I’m going to start with a bit of a caveat; I don’t eat meat and haven’t done for almost 18 years (though I do eat seafood). People often ask me why and it’s really for a mix of health and environmental reasons. My body doesn’t feel good when I eat meat. The production of meat can also be intensely damaging to the planet. However meat remains an important part of many people’s diets, so I’m still interested in the caring and responsible rearing and slaughtering of animals. I also want to make sure rare breed animals are protected, along with any artisan skills involved in preparing and cooking meat.

This leads me on to pork pies. One of the most famous pork pies is the Melton Mowbray Pork Pie, which has a long heritage dating back to the 1780’s. It was granted protected designation of origin in 2008. The pork pie has a proud history, and is a particular favourite of my husband. We’ve even made the odd diversion to Melton Mowbray to pick up a pie (and a bit of Stilton). When I discovered a pork pie making course run by Flammen & Citronen, it had my husband’s name written all over it. I thought it might be an interesting experience to go along too. It also meant my husband would get both his and my share of pie so he was very pleased. As it turned out, I was the only female among 7 participants.

Flammen & Citronen is run by Jo Jo and she holds classes in her Rotherhithe flat, which is quite a different environment to a cookery school. We all got up close and personal in Jo Jo’s cosy living room, sitting around her dining room table with boards and knives for chopping up pork. Because the class only had a small number of people it was very easy to get chatting. We were also invited ahead of the class to bring along beverages (alcoholic or other), so the addition of a few chilled beers made things very relaxed.

Jo Jo has an immense amount of energy and a slightly bawdy sense of humour, so that it was hard not to feel enthused from the very beginning (even for someone who doesn’t eat meat). Jo Jo has Danish heritage and did her baking training in Denmark. She has also worked extensively in the UK, including some time in Scotland where making a good pie was essential to her trade. From this experience she has developed her own version of the pork pie, using a hot water pastry recipe with lard to give a nice crisp finish. The pie can be made, cooked and eaten within the space of a 3 hour class.


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I didn’t actually unveil myself as a non-meat eater till the end of the class, so got stuck in with chopping up pork belly and shoulder into small pieces. One of the men was assigned as top mincer and was given the task of grinding the pork through a meat mincer.  A little bit of pork, plus some chopped bacon, was separated out beforehand so there were also a few more meaty chunks in the pies. Jo Jo was very liberal with the spices she added into the meat mixture (particularly allspice), which meant the pies had a lovely warm aroma when they came out of the oven.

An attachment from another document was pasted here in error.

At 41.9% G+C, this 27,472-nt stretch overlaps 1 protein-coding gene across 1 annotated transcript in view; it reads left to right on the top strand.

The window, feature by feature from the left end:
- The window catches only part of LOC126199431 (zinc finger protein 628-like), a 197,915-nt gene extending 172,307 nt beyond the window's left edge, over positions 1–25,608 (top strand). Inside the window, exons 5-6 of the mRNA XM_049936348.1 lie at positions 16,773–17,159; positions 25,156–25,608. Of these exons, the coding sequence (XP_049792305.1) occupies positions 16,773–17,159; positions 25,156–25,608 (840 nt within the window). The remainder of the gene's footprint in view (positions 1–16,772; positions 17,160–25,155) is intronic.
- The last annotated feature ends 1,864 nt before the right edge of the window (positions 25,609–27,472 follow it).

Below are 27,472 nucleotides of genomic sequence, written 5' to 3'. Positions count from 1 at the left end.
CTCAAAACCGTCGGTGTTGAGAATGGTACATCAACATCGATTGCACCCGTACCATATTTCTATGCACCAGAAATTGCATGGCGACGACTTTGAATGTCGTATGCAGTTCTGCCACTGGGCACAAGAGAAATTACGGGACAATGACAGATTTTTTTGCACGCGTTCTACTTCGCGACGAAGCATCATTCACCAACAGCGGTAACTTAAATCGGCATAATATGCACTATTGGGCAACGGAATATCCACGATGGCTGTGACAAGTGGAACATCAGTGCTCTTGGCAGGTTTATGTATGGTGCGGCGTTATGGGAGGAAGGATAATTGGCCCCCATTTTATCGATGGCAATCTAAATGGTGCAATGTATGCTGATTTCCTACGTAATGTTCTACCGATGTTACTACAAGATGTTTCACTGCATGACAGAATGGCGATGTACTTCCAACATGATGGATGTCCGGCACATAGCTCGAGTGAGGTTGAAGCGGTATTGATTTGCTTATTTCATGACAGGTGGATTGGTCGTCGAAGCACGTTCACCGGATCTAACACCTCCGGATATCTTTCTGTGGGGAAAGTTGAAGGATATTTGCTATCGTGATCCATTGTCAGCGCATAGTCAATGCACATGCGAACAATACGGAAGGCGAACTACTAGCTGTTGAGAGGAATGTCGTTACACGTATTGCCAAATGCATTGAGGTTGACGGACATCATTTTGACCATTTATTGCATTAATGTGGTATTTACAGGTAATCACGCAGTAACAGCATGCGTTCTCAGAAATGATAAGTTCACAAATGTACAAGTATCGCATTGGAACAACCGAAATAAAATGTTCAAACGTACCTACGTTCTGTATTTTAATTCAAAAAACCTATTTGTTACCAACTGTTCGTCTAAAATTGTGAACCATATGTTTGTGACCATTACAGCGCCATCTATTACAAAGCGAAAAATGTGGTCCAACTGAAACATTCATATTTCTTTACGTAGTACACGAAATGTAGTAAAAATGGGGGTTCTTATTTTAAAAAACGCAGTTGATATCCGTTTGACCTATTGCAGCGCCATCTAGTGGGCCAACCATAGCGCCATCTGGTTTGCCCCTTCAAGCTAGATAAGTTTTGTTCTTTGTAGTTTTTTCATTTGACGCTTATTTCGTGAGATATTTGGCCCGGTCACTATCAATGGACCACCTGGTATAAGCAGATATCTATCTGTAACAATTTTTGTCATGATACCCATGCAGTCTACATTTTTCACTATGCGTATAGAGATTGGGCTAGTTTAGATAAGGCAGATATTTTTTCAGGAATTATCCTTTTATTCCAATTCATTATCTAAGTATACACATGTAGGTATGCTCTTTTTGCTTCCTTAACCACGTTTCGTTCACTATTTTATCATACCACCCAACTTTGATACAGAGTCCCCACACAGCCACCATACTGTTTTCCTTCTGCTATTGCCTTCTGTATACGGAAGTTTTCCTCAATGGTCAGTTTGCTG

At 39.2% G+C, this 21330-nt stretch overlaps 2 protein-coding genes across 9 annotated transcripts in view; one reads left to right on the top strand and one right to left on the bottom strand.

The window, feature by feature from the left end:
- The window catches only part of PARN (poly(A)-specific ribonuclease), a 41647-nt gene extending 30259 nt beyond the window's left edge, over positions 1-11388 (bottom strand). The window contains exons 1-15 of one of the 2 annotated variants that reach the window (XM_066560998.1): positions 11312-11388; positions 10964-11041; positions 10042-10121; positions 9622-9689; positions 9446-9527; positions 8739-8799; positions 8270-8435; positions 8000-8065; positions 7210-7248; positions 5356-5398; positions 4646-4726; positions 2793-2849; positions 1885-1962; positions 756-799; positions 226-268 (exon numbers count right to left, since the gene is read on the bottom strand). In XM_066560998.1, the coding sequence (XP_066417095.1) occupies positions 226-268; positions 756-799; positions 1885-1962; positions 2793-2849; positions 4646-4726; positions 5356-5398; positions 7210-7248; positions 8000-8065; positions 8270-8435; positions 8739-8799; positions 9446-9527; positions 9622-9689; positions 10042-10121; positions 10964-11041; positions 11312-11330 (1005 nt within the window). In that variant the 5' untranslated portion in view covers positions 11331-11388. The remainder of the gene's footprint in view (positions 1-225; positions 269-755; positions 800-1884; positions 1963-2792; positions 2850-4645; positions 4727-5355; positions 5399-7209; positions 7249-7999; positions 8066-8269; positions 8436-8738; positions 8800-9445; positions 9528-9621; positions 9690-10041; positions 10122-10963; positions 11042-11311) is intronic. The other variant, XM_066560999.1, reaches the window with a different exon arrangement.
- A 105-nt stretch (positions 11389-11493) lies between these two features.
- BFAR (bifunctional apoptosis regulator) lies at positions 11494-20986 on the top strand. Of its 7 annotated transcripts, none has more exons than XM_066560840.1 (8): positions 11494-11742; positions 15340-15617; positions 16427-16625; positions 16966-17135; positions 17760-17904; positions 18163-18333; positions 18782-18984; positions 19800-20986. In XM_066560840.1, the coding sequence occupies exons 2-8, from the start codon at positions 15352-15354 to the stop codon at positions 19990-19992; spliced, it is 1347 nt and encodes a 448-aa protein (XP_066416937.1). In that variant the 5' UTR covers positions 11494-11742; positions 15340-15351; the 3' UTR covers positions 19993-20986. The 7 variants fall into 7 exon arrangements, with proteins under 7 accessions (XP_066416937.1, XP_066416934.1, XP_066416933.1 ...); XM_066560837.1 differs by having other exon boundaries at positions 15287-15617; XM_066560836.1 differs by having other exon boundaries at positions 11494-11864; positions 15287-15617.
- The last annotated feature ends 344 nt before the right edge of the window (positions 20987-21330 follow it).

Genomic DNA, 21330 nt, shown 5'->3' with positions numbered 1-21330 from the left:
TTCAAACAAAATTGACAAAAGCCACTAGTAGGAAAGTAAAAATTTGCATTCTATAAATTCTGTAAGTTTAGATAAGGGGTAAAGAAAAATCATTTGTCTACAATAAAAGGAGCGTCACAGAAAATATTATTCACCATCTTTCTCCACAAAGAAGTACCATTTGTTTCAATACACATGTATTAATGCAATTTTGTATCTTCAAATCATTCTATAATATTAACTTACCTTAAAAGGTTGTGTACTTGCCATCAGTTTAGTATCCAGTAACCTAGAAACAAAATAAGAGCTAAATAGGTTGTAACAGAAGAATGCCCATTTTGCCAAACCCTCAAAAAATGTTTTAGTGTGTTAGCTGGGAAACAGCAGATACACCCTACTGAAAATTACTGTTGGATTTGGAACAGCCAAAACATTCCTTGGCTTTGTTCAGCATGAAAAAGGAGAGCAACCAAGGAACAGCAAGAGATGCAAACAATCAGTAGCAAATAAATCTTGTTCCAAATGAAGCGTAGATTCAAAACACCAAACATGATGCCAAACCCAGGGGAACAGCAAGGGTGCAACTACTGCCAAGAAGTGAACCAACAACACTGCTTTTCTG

The pastry was a mix of flour and a saucepan of boiling water and lard. It was still warm as we rolled it into thin sheets, and then cut circles to line the muffin tins used to shape the pies. I’m surprised there was enough pastry left given the amount that my husband munched through on the side! He found the warm lard flour combo a bit addictive, even its unbaked form. The pies looked pretty good with their crimped edges and fortunately there was enough pastry to make 24 muffin-sized pies – plus a decorative pastry pig whose head unfortunately detached itself in the baking process. A few of the pies were cut up to eat at the end of the class; cue lots of happy male sighs of pork pie satisfaction. We had a few pies to take home, so I was followed by a trail of porky wafts on the tube and train journey home, which I’m sure delighted fellow passengers.


Pork Pie Making


The classes are very reasonably priced and are often on Groupon so you can find a great deal. Jo Jo is planning to open a new shop in Wimbledon, so will also run some of her classes from there in the future. One thing I’d say is not to expect organic or rare breed pork ingredients, but the results still looked and smelled good (and according to my husband also tasted good). There was plenty of opportunity to get to grips with the pork pie basics, so you can then have a play at home with a few different ingredients.

If you’re after a good value, fun night out, Jo Jo will definitely provide you with lots of entertainment. I don’t think I’ve ever laughed so much in a cookery class. It was unconventional, but I did come away feeling confident about being able to recreate the recipe at home.  While I’m still not going to be eating any pork pies in the future, it was great fun spending a night with men making pies. It also might mean a few less Melton Mowbray detours in the future as my husband can now make his very own pork pies – as long as he doesn’t eat all the pastry first.


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